When Austin died, I was with my brother and two sisters. We formed the main support team for Erica and Louis as they were in absolute shock over the death of their beloved son. Many other close family members were able to help them out.
We set up a command center in their home. We answered the phone and took messages. We accepted all the deliveries that came from all around the world.
I do customarily show up to the home of the griever with a clean, new notebook, pen, and bottled water. I do this because the phone starts ringing and you may, many times, need to write down a message as friends and family will call to convey their condolences. This can be extremely exhausting to grievers. The griever will not want to take every call. Be okay with whatever the griever wishes to do. Guests will, in most cases, start to arrive to the house to give their condolences in person and at least, you can offer them some water.
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Remember that Erica and Louis were caring for their other children and, for the most part, they could not be bothered with minor details of the day. It was not uncommon for us to have to make decisions. On my part, I had to decide on how much food to buy, or where to place the sympathy cards. However, we allowed them, without any input from us, to make all the major decisions.
Many calls and appointments needed to be made to set up the funeral and plan a celebration for honoring this little guy’s life. We were the support team for his aggrieved parents.
- Do stay near the grievers at the time of planning. Many grievers cannot even make simple decisions
- Do allow the grievers to make as many decisions as they wish to for their loved one. Please be okay with their decisions, even if you do not like it or disagree.
- Do manage the time and the appointments needed for the grieving family.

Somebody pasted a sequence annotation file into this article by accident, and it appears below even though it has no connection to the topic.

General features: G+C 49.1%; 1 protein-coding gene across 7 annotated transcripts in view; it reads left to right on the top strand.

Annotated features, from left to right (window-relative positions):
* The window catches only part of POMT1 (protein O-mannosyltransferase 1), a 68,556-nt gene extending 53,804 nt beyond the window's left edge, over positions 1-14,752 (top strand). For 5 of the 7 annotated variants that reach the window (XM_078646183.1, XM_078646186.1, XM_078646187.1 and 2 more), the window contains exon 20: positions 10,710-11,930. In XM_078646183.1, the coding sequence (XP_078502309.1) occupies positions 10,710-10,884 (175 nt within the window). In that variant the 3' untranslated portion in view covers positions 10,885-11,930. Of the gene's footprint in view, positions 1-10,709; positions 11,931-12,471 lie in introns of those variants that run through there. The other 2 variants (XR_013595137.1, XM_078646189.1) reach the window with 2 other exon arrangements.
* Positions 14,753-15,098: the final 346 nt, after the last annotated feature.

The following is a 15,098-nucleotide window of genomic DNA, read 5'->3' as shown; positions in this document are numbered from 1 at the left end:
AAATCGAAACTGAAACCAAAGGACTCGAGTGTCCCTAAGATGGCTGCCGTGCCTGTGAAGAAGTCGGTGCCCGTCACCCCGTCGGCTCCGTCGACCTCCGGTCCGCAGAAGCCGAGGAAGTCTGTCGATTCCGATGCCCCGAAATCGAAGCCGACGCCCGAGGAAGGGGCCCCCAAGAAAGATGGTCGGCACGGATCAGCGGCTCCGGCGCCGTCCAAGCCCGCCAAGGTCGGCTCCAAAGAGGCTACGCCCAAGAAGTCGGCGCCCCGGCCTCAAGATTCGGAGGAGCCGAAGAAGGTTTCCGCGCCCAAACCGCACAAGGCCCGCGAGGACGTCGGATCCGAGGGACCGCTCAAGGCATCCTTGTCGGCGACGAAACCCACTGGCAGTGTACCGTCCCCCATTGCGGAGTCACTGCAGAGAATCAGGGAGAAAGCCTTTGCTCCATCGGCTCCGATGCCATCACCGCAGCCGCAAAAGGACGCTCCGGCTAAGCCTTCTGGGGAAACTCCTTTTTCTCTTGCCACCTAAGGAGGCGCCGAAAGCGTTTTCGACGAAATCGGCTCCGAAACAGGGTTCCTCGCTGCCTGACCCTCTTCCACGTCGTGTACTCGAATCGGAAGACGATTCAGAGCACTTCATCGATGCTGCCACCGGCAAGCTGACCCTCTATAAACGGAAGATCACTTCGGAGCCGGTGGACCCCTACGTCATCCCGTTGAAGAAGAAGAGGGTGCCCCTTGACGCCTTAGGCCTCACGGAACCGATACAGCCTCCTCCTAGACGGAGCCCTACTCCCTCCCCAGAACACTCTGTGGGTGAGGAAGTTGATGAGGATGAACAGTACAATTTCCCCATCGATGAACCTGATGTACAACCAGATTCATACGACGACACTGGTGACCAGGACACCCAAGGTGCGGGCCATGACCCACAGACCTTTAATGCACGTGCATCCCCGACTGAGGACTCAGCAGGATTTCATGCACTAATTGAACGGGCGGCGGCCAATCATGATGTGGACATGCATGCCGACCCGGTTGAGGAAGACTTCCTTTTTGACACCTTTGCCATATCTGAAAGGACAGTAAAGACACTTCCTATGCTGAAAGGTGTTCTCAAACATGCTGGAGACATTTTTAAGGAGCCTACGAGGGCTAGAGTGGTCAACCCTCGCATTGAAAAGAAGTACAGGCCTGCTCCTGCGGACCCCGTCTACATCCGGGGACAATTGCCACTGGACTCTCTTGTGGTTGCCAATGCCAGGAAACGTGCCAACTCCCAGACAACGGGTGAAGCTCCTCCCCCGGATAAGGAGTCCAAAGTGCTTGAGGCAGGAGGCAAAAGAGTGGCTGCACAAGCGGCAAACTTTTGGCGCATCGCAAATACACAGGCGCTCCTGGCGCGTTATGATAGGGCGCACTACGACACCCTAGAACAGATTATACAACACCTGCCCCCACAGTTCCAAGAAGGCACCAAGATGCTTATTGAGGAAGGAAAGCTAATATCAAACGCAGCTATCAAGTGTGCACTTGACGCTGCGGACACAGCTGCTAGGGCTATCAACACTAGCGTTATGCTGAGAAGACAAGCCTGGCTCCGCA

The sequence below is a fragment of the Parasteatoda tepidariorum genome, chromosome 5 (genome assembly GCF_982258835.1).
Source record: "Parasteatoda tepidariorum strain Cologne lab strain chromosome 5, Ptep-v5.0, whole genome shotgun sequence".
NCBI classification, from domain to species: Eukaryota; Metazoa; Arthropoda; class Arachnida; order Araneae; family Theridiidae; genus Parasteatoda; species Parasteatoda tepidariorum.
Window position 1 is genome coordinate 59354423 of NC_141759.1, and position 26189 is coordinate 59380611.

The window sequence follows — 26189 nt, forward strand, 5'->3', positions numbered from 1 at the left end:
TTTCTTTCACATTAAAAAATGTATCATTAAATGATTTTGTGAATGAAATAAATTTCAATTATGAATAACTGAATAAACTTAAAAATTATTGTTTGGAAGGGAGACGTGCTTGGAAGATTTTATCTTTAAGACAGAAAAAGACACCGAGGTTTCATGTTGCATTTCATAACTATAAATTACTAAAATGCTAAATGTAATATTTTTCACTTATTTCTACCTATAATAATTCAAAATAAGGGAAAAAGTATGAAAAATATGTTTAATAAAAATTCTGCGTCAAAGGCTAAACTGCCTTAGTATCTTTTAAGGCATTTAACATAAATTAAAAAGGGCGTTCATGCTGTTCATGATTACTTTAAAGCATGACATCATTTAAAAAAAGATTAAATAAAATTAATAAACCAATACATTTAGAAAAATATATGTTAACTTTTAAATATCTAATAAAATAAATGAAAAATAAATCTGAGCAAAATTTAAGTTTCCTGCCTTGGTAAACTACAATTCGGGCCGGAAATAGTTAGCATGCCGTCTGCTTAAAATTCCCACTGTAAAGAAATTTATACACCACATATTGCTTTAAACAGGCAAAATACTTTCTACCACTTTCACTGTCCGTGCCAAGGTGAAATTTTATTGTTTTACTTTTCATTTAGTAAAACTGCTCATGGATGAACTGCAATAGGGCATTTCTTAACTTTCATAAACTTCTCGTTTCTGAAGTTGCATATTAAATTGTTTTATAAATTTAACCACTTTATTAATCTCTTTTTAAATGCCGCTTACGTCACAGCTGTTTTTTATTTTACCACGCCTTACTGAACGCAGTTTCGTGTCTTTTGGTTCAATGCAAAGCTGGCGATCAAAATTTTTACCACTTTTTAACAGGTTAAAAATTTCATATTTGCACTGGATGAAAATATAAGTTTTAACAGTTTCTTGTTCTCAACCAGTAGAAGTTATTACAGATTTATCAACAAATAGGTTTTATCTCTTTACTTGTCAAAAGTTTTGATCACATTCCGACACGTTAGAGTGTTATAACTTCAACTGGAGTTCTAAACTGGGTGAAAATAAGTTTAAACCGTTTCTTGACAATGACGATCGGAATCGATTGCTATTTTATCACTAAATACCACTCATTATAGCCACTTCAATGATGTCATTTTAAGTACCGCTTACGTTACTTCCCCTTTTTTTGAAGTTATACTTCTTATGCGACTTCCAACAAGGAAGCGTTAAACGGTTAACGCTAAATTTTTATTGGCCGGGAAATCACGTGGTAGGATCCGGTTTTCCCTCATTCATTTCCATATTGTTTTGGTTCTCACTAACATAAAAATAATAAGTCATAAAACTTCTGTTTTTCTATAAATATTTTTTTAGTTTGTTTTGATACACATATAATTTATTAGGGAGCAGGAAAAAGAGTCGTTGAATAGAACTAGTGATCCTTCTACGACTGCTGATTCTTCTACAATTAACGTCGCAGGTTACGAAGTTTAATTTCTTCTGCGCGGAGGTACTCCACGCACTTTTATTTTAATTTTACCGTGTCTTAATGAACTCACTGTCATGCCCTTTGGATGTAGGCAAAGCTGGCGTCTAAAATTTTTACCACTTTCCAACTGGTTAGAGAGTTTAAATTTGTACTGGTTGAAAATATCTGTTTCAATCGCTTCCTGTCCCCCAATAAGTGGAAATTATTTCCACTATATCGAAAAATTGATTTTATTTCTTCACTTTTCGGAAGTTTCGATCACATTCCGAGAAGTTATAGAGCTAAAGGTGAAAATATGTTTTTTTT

- Do arrange the driving arrangements for the family to get to all appointments, as the grievers will not be in their “present moment” and it is not uncommon for grievers to get into car accidents.
- Do field calls for the grievers (if they are okay with you doing this).
- Do keep a track of the gifts, the flowers, and the food that will just show up at the house. Use a notebook for this task. The griever may wish to send out “thank you” cards later.
- Do know that while the grieving family is likely to be making the bulk of the funeral or memorial service arrangements, there are some preparations that may fall into the category of “event planning,” something which you may be able to help with.
- Do express your emotions as much as you need to. It is not uncommon for the support team to feel obligated to “stay strong,” but that is not your job here. You may also be a griever. Allow yourself the time to grieve your loss.
About Sharon Brubaker
Grief is individual and unique for every person. A person’s relationship to each aspect of their life is also unique. As such, the feelings and thoughts each person will have about the relationship that has been altered by death, divorce, or other reasons requires customized attention using proven skills and understanding.